FacebookTwitterGoogle+RedditEmail

Ferguson and Actual Justice

by

Killed at noon, just down the road from the grave of the slave Dred Scott, Michael Brown has now joined a perennially growing group of dead men and women (a group that only recently added Trayvon Martin, Oscar Grant, Eric Garner, Ezell Ford, Renisha McBride, and others) killed by a combination of institutional racism and systemic poverty. Poverty and race, of course (like race and wealth), cannot be easily disentangled. Not only has the man-made construct of race been used to justify seizures of material resources (gold, timber, land, etc.) from various locales throughout the world, impoverishing these; it has also justified enslaving people, creating immense wealth from slave labor. That is, racial discrimination is not only intertwined with poverty; its obverse, racial privilege, is a key component of affluence. As such, rather than the existence of the two Americas we hear so much about (black and white, rich and poor) there is really mainly one: the parasitic embrace of its constituent parts.

This entanglement of race and poverty, and the relations of domination it implies, demonstrates that poverty should also be regarded as something beyond the absence of economic power. For poverty refers to a condition in which political power, in addition to economic power, is absent. In other words, poverty refers to a lack – or, more accurately, a deprivation – of political-economic power that amounts to something more than political-economic weakness; it amounts to a weakness that leaves people vulnerable to such a degree as to constitute an injury in its own right – a vulnerability which tends to go unseen, taken for granted, and not easily distinguished from the more quantitative harms characteristic of poverty, such as high rates of incarceration, and epidemic levels of preventable diseases.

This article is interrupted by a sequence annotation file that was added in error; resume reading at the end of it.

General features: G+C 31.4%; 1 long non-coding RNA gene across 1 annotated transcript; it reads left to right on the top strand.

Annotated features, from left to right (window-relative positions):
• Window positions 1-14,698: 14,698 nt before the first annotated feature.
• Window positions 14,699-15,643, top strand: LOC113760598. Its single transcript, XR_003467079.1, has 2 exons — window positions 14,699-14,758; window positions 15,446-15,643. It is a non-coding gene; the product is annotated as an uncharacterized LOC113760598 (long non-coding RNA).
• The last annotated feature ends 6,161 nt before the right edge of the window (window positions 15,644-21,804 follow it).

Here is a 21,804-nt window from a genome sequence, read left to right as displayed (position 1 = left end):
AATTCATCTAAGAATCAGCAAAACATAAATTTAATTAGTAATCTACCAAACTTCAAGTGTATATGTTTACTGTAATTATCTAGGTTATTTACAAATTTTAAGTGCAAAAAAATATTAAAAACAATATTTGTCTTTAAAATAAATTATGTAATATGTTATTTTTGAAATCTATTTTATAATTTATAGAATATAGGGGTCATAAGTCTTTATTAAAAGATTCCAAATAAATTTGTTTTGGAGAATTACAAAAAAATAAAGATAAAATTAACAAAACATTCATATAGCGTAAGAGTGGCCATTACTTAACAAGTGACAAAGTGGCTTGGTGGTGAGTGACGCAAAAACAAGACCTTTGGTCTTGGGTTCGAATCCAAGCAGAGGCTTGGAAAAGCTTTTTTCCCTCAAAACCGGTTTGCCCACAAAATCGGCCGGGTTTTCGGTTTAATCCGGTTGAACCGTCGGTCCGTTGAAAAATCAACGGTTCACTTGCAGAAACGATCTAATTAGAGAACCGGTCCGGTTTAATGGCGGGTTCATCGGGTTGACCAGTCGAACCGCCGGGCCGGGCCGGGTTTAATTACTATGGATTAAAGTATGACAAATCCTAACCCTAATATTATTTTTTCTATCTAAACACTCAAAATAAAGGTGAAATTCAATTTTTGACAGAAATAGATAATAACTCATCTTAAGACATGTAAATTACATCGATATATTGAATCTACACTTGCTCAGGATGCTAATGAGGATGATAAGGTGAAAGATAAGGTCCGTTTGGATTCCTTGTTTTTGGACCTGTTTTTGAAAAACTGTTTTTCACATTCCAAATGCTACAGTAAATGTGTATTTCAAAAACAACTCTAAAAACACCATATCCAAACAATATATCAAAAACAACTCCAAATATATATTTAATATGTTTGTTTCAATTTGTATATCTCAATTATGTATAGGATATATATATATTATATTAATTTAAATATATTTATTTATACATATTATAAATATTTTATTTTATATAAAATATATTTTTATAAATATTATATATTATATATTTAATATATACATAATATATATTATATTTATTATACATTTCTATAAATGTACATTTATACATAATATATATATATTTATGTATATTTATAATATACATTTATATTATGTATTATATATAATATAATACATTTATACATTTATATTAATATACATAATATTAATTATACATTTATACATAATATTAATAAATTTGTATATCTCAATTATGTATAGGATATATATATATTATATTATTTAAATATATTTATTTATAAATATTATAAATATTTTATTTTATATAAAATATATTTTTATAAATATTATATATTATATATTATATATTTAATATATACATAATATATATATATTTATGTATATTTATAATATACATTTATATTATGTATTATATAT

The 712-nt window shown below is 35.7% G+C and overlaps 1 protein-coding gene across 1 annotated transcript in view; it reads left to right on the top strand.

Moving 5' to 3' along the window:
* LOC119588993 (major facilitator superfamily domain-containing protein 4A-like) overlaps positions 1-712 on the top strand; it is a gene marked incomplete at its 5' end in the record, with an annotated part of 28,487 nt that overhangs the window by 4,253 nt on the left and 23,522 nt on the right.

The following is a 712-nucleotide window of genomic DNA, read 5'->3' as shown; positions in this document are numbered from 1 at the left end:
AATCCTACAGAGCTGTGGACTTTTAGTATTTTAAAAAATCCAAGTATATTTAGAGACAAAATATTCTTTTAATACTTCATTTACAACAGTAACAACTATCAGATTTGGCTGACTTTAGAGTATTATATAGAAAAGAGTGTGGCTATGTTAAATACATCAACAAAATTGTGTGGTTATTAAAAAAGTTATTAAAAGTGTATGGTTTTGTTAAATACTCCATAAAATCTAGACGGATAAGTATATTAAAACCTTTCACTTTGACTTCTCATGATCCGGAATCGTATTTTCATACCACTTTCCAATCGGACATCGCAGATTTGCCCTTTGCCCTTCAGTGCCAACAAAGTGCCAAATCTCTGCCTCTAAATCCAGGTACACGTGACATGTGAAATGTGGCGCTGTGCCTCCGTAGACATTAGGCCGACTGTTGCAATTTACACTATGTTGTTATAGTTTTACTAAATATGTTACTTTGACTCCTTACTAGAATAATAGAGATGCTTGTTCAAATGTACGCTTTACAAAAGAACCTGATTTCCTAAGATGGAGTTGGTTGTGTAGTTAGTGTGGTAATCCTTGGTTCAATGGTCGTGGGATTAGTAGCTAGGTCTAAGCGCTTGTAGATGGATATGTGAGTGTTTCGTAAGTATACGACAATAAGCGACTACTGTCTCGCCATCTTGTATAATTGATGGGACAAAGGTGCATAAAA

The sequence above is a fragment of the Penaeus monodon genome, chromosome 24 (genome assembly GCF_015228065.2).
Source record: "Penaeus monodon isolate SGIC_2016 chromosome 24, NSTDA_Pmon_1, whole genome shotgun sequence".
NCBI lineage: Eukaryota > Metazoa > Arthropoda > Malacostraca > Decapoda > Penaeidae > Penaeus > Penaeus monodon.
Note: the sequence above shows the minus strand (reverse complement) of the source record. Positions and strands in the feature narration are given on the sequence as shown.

It is no coincidence, then, that the term injury is not just etymologically related but conceptually related to the notion of justice. And justice, if it means anything at all, requires that this ongoing injury (of marginalization, exclusion, and abuse) be repaired. But how is a society to repair such an injury? What type of repairs, or reparations, must be accomplished to correct this entrenched injustice?

The concept of reparations, of course, requires some clarification. Just what is it that we mean when we refer to reparations? In certain respects this concept overlaps with the equitable notion of restitution – according to which, if justice is to be effectuated, a party injured or harmed by another must be made whole – repaired – by the injurer. As this applies to the African American community, there is no question that the African American community has been monumentally harmed by the political and economic institutions of the United States of America. From insurance companies (such as Aetna) who profited enormously from slavery, to industrial and agricultural companies, not to mention banks, finance, and real estate interests, tremendous fortunes were made – and continue to be enjoyed – from the abuse and exploitation of millions of people. The law has a name for this type of enrichment: unjust enrichment.

Based on the ancient Roman legal maxim nemo locupletari potest aliena iactura – that none should be enriched from an other’s loss – the doctrine of unjust enrichment holds that when one is enriched at an other’s expense, irrespective of the enriched party’s fault, a duty arises to rectify this by disbursing the unjustly acquired enrichment to those harmed in its acquisition. According to the doctrine of unjust enrichment, then, the African American community ought to be reimbursed somehow for the collective injustice it has suffered. Moreover, those who profited from this suffering (and continue to enjoy the wealth and privilege derived from such suffering – a privilege that is nothing short of the obverse of discrimination) should be dispossessed of this unjustly attained advantage.